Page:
Every time I walk in the house, I set my phone down and wash my hands for two minutes. Then I pick my phone up, pocket it, or respond to a text and go about my life at home.

Sound familiar? Now think like an epidemiologist. Where’s the flaw in that system?

Hand washing is the best way to prevent the spread of disease, according to the CDC. But that phone has become like a third hand. It goes everywhere with me. I probably touched it a thousand times while I was out. So, failing to wash my phone is an enormous flaw in an otherwise solid infection-prevention scheme. It’s so big a flaw, in fact, that it might be undermining much of my effort.

But how do you wash a phone? You can’t really run it under hot soapy water ten times a day. (Unless you have the ruggedized Cat S42 phone $310, which is designed for construction environments and is completely waterproof!)


Water-resistant consumer devices usually come with an IPX rating of anywhere from IP-0 (no resistance) to IP-8 (impervious). Most water-resistant phones can handle getting caught in a rainstorm, a drop into a puddle, or even the occasional dunk into a body of water. But most phones can’t handle soap, frequent submersion, or going with you for a swim.

Many of Apple’s iPhones, for example, claim an IP rating of IP68 but Apple warns all iPhone owners to avoid swimming or bathing, exposing the phone to pressurized water or high velocity water — such as showering, water skiing, wakeboarding, surfing, jet skiing, and so on — intentionally submerging it in water, or exposing it to soap or detergent.

Fortunately, there is an easier way to wash a phone anyway: UV-C Light.

Germicidal UVC light has been proven to be an excellent way to kill germs and is used as a secondary cleaning solution in hospitals and for sterilizing empty subway cars and places like that. It has been shown to effectively kill viruses, including Covid-19. Unfortunately, it doesn’t discriminate between virus cells and human cells. It destroys them all equally.

UVC light, though, is so effective – and doesn’t require soap and water – at killing viruses that scientists are working on developing tools that use a UV light spectrum (far-UVC) that kills viruses but does not penetrate skin or eyelids and so is safe for human exposure. The hope is to use machines that emit this light to continuously disinfect public places. According to a study done at Columbia University, this emerging science shows a great deal of promise.

But your phone doesn’t have delicate skin and eyes. It can easily handle a bath in conventional germicidal UVC light. All you need is a device that washes your phone in this light spectrum while protecting you from same.

There are dozens of products that do this on the market. Here are a few – for different use cases – to consider.

PhoneSoap 3 UV Smartphone Sanitizer & Universal Charger

The PhoneSoap 3 ($79.95) is so simple and easy. Drop your phone in here and let it grab a charge and take a bath in germicidal UVC while you wash your hands or sleep. Now, your ‘third hand’ (the phone) is as clean as your other two hands and no electronics suffered a water bath to get there. The PhoneSoap is compact enough to sit on a small shelf in the bathroom or on your bedside table. But it’s built to house – and charge — any smart phone. You can also pop your keys or watch or anything else that will fit in it for a disinfecting light bath.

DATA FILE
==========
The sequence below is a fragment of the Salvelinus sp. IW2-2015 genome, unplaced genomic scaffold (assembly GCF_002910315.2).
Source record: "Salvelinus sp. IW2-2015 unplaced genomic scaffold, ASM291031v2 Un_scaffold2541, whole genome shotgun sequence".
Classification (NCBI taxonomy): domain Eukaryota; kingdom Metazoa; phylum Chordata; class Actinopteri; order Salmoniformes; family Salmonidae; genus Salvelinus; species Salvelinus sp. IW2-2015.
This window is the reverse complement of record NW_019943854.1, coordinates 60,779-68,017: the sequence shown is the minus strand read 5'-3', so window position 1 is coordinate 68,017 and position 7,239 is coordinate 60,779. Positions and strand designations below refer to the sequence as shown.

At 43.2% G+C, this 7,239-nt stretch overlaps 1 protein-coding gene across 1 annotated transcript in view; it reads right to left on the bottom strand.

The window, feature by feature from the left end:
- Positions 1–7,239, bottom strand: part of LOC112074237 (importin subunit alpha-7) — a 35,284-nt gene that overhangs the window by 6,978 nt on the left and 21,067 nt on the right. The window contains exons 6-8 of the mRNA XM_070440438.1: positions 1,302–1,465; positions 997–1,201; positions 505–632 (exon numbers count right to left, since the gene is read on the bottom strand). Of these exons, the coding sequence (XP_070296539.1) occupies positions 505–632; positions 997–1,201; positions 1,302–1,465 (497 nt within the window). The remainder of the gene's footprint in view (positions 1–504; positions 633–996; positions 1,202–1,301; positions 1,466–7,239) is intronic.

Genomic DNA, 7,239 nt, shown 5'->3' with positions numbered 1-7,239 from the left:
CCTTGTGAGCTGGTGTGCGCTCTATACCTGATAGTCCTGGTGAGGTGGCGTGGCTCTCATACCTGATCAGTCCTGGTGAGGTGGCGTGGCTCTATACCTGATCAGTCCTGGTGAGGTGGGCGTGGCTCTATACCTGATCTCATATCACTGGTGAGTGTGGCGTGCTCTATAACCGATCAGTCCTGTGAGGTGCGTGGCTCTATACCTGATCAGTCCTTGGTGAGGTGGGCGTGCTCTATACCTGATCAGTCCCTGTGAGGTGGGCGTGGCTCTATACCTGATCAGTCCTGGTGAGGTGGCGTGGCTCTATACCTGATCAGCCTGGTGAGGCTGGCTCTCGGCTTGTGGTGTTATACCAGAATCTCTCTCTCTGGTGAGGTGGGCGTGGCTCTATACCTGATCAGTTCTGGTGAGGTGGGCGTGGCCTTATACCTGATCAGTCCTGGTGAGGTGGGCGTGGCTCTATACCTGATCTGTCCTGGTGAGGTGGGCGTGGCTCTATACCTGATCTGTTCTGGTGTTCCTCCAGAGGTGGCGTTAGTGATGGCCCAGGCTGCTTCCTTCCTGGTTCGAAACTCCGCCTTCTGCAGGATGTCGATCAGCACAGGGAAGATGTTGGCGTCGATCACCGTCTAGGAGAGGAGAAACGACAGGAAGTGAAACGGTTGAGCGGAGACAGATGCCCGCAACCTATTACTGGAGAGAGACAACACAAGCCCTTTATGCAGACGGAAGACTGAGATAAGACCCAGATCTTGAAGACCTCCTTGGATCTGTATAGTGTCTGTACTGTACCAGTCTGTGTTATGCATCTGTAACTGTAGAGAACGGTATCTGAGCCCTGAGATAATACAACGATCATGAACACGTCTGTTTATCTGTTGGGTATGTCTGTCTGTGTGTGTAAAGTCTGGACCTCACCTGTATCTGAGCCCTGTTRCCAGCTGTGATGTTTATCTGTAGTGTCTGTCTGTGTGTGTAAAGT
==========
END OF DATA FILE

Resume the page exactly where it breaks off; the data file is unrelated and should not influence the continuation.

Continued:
Doctor’s Choice UV Light Sanitizer

Do you cart a lot of gear with you out into the world? The Doctor’s Choice UV sanitizing case ($99.99) is big enough to handle all of it. Throw your sunglasses, the baby binky, your keys, a phone, a tablet, your mask into it hit a button and murder all those viruses and bacteria before they can wreak any harm on your home.

EVLA UV Sterilizer Box

This family sized UV Sterilizer ($179.97) box is big enough to drop the kids stuffed animals into. It will disinfect all your face masks. Throw the baby bottles in there. And, of course, it will clean everyone’s everyday carry: phone, keys, glasses, pocket knife, and whatever else you – and yours – take out into the world.

A UV Light Wand

If a UV Light sterilization box is a reasonable way to disinfect objects – at least those that fit into the box — and hospitals and other public space use UV light to disinfect rooms, it seems like a reasonable leap to a wand that you can wave it at a car’s steering wheel or gear shift or the interior of your Lyft or hotel room and make your space safer. There is certainly no shortage of these available on Amazon. And many of them are only about $20. Red alert! Be careful. This is not a reasonable leap to make.

Here’s are the two biggest reasons why:

  1. UVC light – in a spectrum that disinfects – is dangerous to your eyes and skin. Waving it around a room or car can be very hazardous to the people and pets in those places. Hospitals use it to disinfect empty rooms, not cars or rooms with people in them.
  2.       There are a lot of fakes. According to The Discovery Channel, in fact, most of these wands are fake. You can’t tell from looking at them because the human eye can’t see UV light. THe blue light they emit comes from an LED, which does nothing to disinfect. If you are considering a wand, check its specs. If it says it emits light in a UV range from 100 to 280 nanometers, it will disinfect. But it will also damage eyes and skin and cause cancer. So, you have to be extremely careful using it.

I can’t, in good conscience, recommend these so I’m no including any examples.

When scientists come out with a solution that uses the gentle UVC-far light, though, I’ll be right back here with some suggestions.